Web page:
I AM reminding WA young road users that they are more at risk of a fatigue-related road crash than they may realise.
This may be due to lifestyle, work and study commitments or simply not knowing the signs of fatigue.
Fatigue slows your reaction time and decision-making process, resulting in slow control movements, decreased tolerance for other road users, poor lane keeping and speed monitoring as well as decreased alertness.
My advice is that if you’re feeling as though your thoughts are wandering, you’re missing gears or a road sign or forgetting the last song on the radio, even yawning and blinking more than usual, you probably are in a dangerous state of fatigue.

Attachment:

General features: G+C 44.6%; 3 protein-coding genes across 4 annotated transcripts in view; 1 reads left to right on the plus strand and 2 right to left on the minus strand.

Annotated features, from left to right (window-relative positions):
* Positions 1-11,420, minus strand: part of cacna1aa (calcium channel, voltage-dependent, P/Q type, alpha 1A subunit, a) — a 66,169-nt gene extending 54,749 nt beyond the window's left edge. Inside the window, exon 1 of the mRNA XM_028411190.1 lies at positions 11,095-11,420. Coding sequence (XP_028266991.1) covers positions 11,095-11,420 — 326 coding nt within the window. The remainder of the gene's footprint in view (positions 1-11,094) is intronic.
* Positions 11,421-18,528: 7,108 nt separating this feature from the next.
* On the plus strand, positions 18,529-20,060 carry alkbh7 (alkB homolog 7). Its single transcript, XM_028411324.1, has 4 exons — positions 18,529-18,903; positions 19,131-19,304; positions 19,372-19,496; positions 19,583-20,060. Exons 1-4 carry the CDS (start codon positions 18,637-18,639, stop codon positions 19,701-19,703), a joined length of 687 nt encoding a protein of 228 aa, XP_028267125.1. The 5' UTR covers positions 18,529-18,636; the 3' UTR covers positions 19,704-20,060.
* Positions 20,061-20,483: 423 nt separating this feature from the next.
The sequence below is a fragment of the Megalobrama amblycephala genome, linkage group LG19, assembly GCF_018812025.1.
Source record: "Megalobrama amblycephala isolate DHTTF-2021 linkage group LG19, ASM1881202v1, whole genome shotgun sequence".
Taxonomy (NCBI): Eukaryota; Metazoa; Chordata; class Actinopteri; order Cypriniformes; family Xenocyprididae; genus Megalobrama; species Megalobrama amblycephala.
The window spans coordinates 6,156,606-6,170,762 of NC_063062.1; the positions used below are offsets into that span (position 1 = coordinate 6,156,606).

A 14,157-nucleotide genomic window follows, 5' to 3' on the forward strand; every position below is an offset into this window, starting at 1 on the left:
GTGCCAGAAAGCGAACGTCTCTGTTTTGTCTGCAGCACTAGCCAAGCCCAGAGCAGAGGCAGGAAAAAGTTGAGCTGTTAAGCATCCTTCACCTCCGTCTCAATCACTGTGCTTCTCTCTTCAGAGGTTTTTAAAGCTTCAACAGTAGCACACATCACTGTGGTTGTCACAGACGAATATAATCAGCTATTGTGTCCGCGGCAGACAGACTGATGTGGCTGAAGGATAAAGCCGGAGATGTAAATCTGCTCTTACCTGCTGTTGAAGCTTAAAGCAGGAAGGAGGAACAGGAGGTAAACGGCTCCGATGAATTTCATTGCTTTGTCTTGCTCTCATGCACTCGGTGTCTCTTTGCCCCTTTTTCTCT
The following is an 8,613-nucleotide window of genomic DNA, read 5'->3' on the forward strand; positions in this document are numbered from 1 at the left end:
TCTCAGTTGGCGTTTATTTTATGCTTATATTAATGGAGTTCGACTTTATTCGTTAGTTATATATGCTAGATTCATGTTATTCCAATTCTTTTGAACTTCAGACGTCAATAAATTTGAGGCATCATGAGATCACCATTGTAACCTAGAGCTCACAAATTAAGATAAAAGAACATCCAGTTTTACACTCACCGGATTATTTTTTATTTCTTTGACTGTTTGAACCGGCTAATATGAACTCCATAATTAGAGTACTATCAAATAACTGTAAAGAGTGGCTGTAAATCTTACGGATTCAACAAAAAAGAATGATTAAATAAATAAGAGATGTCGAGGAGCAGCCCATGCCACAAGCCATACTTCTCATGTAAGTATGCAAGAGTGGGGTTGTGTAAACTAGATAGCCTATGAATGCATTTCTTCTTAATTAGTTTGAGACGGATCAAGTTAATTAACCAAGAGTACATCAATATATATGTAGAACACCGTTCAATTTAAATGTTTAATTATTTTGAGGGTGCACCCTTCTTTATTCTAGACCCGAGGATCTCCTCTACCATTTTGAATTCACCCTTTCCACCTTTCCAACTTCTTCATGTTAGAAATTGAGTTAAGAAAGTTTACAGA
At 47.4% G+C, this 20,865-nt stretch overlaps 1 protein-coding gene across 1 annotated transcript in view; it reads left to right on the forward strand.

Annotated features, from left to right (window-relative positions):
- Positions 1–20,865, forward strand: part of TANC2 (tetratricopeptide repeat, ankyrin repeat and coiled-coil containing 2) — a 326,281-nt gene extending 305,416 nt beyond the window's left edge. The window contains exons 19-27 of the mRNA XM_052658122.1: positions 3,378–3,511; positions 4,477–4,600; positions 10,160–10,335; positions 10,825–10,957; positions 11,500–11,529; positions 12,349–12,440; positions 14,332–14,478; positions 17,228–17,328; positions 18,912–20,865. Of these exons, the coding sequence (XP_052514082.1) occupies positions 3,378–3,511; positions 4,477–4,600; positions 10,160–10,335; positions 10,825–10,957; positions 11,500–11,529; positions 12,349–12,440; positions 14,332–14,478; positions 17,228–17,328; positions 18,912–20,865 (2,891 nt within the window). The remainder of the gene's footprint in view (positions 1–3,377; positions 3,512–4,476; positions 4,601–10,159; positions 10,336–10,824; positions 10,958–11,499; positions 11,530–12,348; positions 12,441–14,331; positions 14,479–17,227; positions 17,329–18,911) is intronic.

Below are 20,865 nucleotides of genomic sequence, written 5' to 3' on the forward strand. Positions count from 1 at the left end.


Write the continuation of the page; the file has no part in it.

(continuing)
Research out of Sydney’s George Institute examining fatigue and road crashes involving young drivers aged 17 to 24 showed a link between road crashes and drivers having less than six hours sleep.
Moreover, sleeping less on weekends puts young drivers at greater risk of having a car crash at night, as well as having an increased chance of run-off-road crashes.
The tragedy of fatigue is that you may drift in and out of sleep without knowing it.
Experts call this a microsleep, which lasts between three to five seconds.
It could lead to vehicles running off the road or drivers losing control after swerving, often more dangerous as you may not have a chance to brake.
Improvements for young drivers such as graduated licence systems, a 0.00 blood alcohol concentration for novice and provisional drivers as well as night restrictions have all been shown to reduce fatal and serious injury crashes.
Consuming energy drinks or coffee only offers short-term solutions and while it may seem hard to give up some commitments as a young driver, I would ask that you consider the importance of your safety, and the safety of others, when you take to the road.